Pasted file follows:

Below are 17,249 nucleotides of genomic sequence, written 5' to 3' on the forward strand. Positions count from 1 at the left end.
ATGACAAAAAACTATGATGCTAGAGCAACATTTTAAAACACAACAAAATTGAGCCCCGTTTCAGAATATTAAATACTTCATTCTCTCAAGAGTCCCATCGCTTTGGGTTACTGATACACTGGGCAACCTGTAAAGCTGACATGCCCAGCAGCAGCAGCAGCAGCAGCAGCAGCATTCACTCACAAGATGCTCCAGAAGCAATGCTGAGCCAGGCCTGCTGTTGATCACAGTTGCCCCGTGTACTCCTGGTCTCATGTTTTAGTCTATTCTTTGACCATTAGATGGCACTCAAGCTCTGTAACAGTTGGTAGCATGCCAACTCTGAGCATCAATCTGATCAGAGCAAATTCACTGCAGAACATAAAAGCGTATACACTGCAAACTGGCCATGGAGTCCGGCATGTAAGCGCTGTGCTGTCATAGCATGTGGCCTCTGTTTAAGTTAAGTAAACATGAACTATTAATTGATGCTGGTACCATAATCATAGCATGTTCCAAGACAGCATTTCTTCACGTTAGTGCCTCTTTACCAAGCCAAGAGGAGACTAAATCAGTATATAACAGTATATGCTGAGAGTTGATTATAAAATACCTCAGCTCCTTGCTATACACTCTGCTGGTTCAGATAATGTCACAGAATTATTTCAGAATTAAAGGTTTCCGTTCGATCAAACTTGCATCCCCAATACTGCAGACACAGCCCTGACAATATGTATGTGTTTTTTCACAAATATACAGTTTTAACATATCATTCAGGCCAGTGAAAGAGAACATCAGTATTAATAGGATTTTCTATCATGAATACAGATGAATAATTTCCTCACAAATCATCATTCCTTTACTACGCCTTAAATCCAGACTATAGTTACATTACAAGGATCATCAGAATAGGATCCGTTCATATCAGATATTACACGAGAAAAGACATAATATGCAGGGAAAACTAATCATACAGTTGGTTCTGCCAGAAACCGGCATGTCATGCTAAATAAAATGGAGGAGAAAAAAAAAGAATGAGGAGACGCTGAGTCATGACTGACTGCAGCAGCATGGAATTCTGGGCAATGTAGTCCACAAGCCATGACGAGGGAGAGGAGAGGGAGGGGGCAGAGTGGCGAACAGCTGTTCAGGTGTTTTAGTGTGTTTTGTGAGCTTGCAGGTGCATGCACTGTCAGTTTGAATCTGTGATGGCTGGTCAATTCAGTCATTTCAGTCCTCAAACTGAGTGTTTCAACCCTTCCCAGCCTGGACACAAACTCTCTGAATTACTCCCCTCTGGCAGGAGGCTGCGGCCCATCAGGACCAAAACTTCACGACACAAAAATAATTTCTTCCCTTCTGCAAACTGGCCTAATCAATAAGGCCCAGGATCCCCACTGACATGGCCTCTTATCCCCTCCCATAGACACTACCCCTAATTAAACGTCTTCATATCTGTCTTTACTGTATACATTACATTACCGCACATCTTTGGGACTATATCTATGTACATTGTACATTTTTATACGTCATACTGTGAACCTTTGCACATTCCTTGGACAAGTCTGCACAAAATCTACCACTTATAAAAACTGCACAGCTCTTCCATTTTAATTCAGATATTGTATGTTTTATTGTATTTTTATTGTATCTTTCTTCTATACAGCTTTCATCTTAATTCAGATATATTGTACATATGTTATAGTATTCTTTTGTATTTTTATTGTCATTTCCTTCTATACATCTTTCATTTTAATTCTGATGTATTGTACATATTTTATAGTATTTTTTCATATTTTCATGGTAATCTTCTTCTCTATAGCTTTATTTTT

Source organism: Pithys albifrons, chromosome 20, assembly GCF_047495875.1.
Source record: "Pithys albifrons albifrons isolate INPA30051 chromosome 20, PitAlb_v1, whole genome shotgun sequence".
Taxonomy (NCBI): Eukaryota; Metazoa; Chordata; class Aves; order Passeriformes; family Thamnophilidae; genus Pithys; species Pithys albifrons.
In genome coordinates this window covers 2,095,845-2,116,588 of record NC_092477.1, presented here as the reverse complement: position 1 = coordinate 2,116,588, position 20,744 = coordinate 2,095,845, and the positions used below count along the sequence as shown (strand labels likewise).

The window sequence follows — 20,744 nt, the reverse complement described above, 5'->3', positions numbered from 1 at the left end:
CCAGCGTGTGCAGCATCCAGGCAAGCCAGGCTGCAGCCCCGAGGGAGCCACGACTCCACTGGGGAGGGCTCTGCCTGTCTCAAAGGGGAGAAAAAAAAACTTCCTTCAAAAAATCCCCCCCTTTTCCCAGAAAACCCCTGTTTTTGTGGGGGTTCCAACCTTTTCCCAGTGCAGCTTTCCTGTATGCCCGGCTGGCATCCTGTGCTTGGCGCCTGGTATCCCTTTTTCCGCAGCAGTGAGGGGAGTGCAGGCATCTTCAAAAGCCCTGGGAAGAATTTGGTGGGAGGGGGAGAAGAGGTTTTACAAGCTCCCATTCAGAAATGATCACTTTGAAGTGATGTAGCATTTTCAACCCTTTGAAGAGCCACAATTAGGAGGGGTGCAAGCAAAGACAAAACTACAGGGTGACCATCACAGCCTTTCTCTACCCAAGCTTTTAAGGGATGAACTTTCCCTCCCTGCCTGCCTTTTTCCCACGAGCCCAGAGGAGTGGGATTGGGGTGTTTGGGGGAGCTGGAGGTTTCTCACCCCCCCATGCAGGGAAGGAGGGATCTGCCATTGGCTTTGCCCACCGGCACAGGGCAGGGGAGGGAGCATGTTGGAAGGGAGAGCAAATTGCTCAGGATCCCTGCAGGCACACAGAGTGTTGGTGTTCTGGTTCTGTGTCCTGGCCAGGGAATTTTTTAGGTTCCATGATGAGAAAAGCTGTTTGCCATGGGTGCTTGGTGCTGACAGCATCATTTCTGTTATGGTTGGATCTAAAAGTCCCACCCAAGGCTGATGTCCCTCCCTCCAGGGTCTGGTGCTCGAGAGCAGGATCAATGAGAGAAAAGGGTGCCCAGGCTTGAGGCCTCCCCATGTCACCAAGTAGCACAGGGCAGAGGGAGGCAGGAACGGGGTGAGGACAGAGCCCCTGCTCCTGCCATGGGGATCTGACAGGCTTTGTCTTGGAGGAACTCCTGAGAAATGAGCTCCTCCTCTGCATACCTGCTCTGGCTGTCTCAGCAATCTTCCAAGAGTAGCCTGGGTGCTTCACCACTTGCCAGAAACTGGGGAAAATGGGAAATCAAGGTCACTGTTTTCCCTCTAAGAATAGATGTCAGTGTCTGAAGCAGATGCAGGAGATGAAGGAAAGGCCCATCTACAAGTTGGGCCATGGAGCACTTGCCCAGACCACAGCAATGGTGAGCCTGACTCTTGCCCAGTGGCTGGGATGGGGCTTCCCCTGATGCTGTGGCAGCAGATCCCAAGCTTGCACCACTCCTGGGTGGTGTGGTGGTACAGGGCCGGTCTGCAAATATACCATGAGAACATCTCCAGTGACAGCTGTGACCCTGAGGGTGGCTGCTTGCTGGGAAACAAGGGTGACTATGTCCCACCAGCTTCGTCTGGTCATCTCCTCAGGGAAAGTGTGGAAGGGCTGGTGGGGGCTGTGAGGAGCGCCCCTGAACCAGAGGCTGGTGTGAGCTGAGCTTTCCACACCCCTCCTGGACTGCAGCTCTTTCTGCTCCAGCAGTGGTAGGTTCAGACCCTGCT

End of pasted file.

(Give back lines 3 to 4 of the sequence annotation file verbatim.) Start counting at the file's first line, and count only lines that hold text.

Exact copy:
Source organism: Pithys albifrons, chromosome 20, assembly GCF_047495875.1.
Source record: "Pithys albifrons albifrons isolate INPA30051 chromosome 20, PitAlb_v1, whole genome shotgun sequence".